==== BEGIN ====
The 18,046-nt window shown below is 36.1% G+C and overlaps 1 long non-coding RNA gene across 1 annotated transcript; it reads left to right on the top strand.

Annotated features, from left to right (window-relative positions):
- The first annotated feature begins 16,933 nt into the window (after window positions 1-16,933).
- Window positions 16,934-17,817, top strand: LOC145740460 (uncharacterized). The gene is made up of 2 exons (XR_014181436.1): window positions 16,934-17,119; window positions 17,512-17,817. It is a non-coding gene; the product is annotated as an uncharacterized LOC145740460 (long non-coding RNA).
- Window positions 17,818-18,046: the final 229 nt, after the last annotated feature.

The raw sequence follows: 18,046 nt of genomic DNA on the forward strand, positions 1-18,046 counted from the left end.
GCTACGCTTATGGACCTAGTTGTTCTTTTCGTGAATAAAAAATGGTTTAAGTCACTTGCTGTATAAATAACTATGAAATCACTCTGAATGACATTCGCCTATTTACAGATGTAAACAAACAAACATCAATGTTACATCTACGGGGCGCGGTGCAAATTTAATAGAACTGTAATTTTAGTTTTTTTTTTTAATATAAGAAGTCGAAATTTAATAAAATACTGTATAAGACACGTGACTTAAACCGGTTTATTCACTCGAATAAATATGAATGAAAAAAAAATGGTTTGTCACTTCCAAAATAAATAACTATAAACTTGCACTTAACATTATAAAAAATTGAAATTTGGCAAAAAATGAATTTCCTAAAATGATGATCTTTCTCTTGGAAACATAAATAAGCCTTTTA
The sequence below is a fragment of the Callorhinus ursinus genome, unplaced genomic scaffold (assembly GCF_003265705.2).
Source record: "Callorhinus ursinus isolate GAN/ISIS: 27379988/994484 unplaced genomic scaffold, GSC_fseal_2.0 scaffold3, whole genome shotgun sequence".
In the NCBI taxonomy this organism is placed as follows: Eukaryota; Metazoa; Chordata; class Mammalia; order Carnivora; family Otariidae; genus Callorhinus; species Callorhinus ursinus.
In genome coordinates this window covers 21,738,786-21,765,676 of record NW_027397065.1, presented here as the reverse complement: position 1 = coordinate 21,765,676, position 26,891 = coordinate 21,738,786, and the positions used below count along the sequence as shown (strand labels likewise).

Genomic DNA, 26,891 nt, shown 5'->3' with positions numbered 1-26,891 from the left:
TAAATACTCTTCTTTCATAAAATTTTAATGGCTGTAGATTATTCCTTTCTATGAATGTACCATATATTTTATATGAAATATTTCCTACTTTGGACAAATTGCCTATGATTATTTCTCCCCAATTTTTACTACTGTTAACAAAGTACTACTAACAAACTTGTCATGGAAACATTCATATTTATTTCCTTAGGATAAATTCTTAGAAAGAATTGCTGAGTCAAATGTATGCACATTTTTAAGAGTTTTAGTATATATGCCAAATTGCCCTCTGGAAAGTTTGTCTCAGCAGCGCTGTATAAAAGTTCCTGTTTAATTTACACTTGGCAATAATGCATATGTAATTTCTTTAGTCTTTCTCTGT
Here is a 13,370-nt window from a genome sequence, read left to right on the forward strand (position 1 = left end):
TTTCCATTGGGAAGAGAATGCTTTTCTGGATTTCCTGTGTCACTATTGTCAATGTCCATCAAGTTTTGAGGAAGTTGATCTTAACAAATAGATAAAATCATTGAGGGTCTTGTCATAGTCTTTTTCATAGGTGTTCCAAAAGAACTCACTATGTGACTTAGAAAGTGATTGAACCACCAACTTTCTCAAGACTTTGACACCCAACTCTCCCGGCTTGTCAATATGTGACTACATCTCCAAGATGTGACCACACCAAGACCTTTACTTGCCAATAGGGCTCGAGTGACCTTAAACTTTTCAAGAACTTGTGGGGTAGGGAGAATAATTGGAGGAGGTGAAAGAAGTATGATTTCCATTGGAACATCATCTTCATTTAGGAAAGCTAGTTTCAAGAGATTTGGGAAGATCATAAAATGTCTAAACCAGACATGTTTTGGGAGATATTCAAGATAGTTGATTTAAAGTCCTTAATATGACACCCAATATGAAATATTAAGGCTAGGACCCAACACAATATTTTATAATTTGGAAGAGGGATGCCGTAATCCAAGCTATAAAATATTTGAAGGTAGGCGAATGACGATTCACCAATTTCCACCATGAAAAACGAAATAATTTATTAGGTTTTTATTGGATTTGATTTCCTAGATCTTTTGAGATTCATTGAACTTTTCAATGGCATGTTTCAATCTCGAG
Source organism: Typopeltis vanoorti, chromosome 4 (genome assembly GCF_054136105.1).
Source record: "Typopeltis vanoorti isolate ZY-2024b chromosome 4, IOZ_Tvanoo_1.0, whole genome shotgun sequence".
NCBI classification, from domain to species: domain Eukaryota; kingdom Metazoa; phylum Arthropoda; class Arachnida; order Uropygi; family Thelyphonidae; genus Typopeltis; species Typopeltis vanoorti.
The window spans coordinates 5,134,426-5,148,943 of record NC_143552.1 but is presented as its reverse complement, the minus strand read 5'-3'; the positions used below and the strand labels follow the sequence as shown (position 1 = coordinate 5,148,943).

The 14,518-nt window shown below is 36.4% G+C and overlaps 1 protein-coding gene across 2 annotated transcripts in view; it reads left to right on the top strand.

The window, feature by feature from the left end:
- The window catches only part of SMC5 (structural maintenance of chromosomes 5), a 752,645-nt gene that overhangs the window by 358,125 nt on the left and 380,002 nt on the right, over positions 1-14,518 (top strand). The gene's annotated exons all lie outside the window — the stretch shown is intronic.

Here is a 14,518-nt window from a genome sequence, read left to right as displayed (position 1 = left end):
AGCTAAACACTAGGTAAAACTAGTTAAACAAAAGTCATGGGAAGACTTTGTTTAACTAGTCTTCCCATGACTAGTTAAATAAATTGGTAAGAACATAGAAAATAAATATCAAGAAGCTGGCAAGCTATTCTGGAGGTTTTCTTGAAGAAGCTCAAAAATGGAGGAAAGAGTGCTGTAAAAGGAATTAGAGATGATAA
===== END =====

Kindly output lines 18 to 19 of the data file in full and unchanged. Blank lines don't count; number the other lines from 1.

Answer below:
NCBI classification, from domain to species: domain Eukaryota; kingdom Metazoa; phylum Arthropoda; class Arachnida; order Uropygi; family Thelyphonidae; genus Typopeltis; species Typopeltis vanoorti.
The window spans coordinates 5,134,426-5,148,943 of record NC_143552.1 but is presented as its reverse complement, the minus strand read 5'-3'; the positions used below and the strand labels follow the sequence as shown (position 1 = coordinate 5,148,943).